Dave Buchanan of Colorado Hunter states, “the deer and elk drawing ratio is under a ‘soft-cap,’ meaning both residents and nonresidents are guaranteed up to, but not necessarily all, 65 or 35 percent of the draw licenses, depending on the unit. But how much of that soft-cap quota is reached depends on how many preference points the other side holds.”

Other than resident and nonresident quotas, there are landowner and youth quotas to consider. According to the Colorado Parks and Wildlife website, “for a species that is eligible for landowner preference, up to 15% of the general quota is allocated to the landowners. Registered landowners receive a number of acreage applications based upon the number of deeded acres owned.” In some cases there are more landowner applications for a particular hunt than available licenses. In that case landowners are not guaranteed a license and are selected through the randomized draw.

How do I get preference points?

You earn a preference point when you apply and are unsuccessful in drawing your first-choice hunt code. You can also just apply directly for a preference point (as your first-choice), and start accumulating them for future hunts. For elk, you are limited to one preference point per year. For turkey, you can accumulate two preference points per year - one in the Spring draw and one in the Fall drawing.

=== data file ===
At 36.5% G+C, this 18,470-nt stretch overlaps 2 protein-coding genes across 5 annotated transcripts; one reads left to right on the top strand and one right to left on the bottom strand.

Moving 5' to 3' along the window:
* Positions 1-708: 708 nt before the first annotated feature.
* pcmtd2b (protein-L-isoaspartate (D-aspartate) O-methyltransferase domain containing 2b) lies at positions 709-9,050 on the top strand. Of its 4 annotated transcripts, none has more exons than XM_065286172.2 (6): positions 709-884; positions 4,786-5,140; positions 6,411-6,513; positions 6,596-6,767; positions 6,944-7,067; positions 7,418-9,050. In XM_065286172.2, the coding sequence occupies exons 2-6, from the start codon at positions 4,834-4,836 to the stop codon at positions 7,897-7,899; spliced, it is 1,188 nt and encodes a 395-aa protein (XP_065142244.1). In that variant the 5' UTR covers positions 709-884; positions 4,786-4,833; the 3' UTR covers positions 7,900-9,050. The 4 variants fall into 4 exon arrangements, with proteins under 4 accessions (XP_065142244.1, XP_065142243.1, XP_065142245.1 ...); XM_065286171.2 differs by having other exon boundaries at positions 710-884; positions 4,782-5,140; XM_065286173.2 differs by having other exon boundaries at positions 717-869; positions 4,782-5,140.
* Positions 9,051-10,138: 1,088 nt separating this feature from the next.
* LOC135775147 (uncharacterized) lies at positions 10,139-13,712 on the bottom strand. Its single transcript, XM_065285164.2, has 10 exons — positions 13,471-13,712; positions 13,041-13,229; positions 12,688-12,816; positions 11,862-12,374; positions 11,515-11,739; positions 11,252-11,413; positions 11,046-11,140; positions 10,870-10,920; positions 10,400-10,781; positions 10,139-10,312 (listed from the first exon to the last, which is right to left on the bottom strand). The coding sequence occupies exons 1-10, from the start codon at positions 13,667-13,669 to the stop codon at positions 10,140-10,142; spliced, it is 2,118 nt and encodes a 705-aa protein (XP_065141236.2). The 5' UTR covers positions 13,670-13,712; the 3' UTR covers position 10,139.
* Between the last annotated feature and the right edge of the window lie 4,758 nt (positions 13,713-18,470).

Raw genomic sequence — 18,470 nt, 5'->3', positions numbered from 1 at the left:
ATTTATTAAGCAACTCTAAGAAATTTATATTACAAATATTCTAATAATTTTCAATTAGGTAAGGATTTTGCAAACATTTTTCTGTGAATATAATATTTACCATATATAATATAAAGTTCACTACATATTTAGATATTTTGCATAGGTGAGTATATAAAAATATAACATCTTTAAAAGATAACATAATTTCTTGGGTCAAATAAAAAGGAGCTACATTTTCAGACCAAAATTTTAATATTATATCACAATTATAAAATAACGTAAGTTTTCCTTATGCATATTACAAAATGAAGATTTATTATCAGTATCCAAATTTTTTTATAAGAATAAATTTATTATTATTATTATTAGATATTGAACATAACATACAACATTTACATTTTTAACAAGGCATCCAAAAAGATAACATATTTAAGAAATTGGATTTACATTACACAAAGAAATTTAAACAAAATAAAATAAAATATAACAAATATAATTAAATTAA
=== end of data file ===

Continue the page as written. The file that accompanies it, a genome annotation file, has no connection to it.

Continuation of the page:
In the military and serving overseas? You may be eligible for Military Preference Points.


What is the best strategy?

Your optimal strategy depends on your hunting goals. If you are hunting just to fill the freezer, you don’t really have to worry about preference points. There are many limited license and over-the-counter opportunities that require zero preference points. However, if you are after a trophy animal or think you might be interested in hunting for a trophy animal one day, you should start applying for preference points.